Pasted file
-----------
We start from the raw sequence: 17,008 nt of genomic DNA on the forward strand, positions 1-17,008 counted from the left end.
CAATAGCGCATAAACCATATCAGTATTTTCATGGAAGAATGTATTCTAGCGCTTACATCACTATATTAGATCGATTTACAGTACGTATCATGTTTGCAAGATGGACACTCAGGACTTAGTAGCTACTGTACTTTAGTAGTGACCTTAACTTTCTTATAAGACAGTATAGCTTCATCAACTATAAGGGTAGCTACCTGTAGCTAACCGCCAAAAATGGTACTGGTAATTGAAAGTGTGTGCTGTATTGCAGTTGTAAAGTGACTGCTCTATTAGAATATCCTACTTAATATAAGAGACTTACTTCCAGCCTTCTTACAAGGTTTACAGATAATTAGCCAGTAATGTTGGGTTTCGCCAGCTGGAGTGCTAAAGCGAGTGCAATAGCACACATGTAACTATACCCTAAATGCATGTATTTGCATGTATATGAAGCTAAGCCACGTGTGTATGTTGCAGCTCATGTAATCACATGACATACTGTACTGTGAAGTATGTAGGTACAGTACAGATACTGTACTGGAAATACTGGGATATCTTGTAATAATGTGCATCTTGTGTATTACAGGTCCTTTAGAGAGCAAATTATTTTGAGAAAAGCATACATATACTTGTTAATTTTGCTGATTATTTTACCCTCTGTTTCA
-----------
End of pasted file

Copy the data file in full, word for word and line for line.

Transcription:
We start from the raw sequence: 17,008 nt of genomic DNA on the forward strand, positions 1-17,008 counted from the left end.
CAATAGCGCATAAACCATATCAGTATTTTCATGGAAGAATGTATTCTAGCGCTTACATCACTATATTAGATCGATTTACAGTACGTATCATGTTTGCAAGATGGACACTCAGGACTTAGTAGCTACTGTACTTTAGTAGTGACCTTAACTTTCTTATAAGACAGTATAGCTTCATCAACTATAAGGGTAGCTACCTGTAGCTAACCGCCAAAAATGGTACTGGTAATTGAAAGTGTGTGCTGTATTGCAGTTGTAAAGTGACTGCTCTATTAGAATATCCTACTTAATATAAGAGACTTACTTCCAGCCTTCTTACAAGGTTTACAGATAATTAGCCAGTAATGTTGGGTTTCGCCAGCTGGAGTGCTAAAGCGAGTGCAATAGCACACATGTAACTATACCCTAAATGCATGTATTTGCATGTATATGAAGCTAAGCCACGTGTGTATGTTGCAGCTCATGTAATCACATGACATACTGTACTGTGAAGTATGTAGGTACAGTACAGATACTGTACTGGAAATACTGGGATATCTTGTAATAATGTGCATCTTGTGTATTACAGGTCCTTTAGAGAGCAAATTATTTTGAGAAAAGCATACATATACTTGTTAATTTTGCTGATTATTTTACCCTCTGTTTCA